Lauderdale Lakes Community is located within the City of Lauderdale in Broward County in Florida. The City of Lauderdale Lakes falls within the area of the Pompano-Fort Lauderdale-Miami area (United States Census Bureau, 2010).
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The City of Lauderdale borders Lauderhill town to the west and Tamarac town to the north and covers an area of 9.43 square kilometers which is an equivalent of 3.64 square miles (United States Census Bureau, 2010).
As indicated in the results of the 2010 United States Census, the City of Lauderdale hosts a population of 32, 593. The City of Lauderdale has a predominant population of African American, Caribbean, and Jew descent (United States Census Bureau, 2010).
The African Americans in the City of Lauderdale comprise 32, 593 persons. Females are 50.2% of the population. On age distribution, persons below 6 years represent 6.8%, 6-19 years represent 14.5%, 20-64 years represent 69.6% and those above 64% represent 9.1% of the total population. The infant mortality rates stand at 4.5 deaths per thousand live births. This is a registered decrease from 6.4 deaths per thousand live births in 2000 to the current 4.5 deaths per thousand live births. The death rate per 100,000 of the population stands at 18.27 as of 2010. The average life span of the population stands at 48 years (United States Census Bureau, 2010).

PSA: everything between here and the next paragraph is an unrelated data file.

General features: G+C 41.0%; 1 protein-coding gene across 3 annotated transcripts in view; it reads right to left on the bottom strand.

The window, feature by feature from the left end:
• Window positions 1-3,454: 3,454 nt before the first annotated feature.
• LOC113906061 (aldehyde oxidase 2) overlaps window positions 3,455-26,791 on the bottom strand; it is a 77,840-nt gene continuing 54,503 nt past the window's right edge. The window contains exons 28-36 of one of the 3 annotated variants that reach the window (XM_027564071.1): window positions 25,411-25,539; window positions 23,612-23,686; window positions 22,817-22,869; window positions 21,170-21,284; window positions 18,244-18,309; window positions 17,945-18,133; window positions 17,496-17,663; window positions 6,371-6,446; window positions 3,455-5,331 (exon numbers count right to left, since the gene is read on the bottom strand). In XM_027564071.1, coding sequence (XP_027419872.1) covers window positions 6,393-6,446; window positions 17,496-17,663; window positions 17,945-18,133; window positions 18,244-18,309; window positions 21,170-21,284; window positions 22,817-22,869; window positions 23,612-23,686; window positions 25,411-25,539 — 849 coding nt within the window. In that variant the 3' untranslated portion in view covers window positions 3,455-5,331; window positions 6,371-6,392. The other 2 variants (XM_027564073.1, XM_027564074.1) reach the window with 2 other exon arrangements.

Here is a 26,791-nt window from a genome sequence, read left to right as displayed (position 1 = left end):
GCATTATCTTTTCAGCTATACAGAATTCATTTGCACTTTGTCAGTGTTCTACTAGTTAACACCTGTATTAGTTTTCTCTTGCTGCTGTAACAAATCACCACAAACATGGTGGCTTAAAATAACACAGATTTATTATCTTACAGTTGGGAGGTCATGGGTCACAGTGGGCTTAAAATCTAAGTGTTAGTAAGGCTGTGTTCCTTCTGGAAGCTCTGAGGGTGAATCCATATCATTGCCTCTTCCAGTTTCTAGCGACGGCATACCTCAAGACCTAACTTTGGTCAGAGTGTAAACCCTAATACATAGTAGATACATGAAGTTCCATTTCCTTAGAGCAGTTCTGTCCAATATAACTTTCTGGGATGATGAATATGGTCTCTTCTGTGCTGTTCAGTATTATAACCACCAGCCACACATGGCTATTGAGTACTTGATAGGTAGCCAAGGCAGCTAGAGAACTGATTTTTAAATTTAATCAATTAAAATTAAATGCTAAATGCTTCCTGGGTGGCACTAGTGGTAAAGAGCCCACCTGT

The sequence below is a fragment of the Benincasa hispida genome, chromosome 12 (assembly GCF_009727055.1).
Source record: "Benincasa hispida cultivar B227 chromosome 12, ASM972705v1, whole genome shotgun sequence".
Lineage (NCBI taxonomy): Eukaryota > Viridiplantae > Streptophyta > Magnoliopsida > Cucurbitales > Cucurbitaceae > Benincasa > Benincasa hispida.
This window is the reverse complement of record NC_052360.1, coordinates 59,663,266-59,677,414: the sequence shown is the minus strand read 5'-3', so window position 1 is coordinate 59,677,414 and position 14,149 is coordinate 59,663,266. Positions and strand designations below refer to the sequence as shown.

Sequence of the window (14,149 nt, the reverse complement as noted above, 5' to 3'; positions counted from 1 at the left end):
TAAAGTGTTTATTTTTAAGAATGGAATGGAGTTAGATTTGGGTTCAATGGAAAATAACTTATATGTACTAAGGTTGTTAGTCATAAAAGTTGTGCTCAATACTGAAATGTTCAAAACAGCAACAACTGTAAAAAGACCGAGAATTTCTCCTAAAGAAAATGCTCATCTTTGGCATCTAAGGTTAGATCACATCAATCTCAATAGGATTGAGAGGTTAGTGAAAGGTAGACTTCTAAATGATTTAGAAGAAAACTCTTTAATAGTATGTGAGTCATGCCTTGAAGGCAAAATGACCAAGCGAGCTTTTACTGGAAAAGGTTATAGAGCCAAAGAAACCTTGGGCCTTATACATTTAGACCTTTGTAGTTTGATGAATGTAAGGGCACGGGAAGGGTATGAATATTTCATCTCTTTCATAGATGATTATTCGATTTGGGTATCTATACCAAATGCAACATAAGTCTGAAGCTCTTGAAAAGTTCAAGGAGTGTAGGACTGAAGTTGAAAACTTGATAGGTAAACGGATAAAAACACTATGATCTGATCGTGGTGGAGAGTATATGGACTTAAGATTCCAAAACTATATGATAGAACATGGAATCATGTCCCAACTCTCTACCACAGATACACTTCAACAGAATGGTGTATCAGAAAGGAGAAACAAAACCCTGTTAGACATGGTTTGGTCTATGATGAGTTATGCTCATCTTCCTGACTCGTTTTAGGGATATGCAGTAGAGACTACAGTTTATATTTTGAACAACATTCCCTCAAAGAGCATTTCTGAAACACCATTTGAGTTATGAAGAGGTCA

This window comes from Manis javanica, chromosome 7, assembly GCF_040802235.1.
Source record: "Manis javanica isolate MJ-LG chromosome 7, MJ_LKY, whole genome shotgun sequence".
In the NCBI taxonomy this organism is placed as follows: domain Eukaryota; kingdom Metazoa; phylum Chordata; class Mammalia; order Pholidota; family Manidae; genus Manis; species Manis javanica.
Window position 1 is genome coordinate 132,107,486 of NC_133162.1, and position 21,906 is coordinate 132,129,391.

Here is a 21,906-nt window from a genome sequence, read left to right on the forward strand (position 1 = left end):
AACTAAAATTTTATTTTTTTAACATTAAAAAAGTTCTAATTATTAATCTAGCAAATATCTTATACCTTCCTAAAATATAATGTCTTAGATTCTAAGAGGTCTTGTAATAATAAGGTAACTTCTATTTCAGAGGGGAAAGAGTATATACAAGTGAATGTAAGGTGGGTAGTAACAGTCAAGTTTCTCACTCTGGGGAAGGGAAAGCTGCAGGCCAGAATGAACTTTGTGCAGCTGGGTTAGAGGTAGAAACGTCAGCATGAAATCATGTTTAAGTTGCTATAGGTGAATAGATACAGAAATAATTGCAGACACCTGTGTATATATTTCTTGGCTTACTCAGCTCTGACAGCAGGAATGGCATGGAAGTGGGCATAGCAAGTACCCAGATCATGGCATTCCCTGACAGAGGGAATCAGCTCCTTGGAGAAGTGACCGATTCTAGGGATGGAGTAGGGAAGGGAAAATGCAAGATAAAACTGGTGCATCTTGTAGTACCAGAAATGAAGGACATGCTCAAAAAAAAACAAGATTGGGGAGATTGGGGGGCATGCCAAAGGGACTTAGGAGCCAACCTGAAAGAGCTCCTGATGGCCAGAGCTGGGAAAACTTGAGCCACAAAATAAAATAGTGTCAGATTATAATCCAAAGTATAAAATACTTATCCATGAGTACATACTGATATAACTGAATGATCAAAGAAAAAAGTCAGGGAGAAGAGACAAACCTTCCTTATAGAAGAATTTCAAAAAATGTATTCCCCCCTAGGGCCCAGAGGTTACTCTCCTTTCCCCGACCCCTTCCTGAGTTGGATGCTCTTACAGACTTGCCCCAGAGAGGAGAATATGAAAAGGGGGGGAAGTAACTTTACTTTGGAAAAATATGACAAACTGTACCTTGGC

Physical and social environment
There are several community health programs run by organizations within this community. The community is conscious of their health, birth control, healthy eating and living habits, and adaptation of preventive health policies. The major health services offered are relatively affordable hospital and clinical treatment, free TB and HIV centers, free post-illness recovery support, and mobile clinics. Reflectively, the government of the United States finances most of the healthcare services (Duckett, 2010). These services have been subsidized and are currently afforded by the members of this community. However, the majority of the members of this community prefer visiting these health facilities when very sick.
The Health Concern: Difficulty in Managing Chronic Ailments